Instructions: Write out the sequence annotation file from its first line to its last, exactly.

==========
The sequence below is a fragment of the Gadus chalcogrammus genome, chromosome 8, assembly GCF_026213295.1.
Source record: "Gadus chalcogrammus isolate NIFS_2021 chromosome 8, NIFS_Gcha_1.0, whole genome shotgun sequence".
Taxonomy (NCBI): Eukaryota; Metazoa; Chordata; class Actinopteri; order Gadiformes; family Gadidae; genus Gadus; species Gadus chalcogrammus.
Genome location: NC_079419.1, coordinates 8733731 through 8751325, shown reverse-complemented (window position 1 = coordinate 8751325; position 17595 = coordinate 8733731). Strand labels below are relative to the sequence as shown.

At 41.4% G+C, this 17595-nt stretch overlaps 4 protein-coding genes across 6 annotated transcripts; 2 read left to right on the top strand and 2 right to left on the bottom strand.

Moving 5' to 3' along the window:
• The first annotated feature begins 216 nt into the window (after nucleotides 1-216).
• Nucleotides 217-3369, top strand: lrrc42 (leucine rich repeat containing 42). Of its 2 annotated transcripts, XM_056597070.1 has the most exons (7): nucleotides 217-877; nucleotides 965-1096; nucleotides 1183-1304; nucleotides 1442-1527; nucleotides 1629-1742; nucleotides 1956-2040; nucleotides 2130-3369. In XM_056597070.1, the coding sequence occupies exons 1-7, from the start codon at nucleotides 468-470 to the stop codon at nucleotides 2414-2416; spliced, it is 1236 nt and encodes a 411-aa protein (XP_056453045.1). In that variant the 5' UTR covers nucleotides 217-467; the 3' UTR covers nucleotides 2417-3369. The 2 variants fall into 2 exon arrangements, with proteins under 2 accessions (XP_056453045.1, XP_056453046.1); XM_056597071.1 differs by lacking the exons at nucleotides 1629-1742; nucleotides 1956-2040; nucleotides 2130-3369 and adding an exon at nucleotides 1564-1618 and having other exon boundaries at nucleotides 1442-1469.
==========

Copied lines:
The sequence below is a fragment of the Gadus chalcogrammus genome, chromosome 8, assembly GCF_026213295.1.
Source record: "Gadus chalcogrammus isolate NIFS_2021 chromosome 8, NIFS_Gcha_1.0, whole genome shotgun sequence".
Taxonomy (NCBI): Eukaryota; Metazoa; Chordata; class Actinopteri; order Gadiformes; family Gadidae; genus Gadus; species Gadus chalcogrammus.
Genome location: NC_079419.1, coordinates 8733731 through 8751325, shown reverse-complemented (window position 1 = coordinate 8751325; position 17595 = coordinate 8733731). Strand labels below are relative to the sequence as shown.

At 41.4% G+C, this 17595-nt stretch overlaps 4 protein-coding genes across 6 annotated transcripts; 2 read left to right on the top strand and 2 right to left on the bottom strand.

Moving 5' to 3' along the window:
• The first annotated feature begins 216 nt into the window (after nucleotides 1-216).
• Nucleotides 217-3369, top strand: lrrc42 (leucine rich repeat containing 42). Of its 2 annotated transcripts, XM_056597070.1 has the most exons (7): nucleotides 217-877; nucleotides 965-1096; nucleotides 1183-1304; nucleotides 1442-1527; nucleotides 1629-1742; nucleotides 1956-2040; nucleotides 2130-3369. In XM_056597070.1, the coding sequence occupies exons 1-7, from the start codon at nucleotides 468-470 to the stop codon at nucleotides 2414-2416; spliced, it is 1236 nt and encodes a 411-aa protein (XP_056453045.1). In that variant the 5' UTR covers nucleotides 217-467; the 3' UTR covers nucleotides 2417-3369. The 2 variants fall into 2 exon arrangements, with proteins under 2 accessions (XP_056453045.1, XP_056453046.1); XM_056597071.1 differs by lacking the exons at nucleotides 1629-1742; nucleotides 1956-2040; nucleotides 2130-3369 and adding an exon at nucleotides 1564-1618 and having other exon boundaries at nucleotides 1442-1469.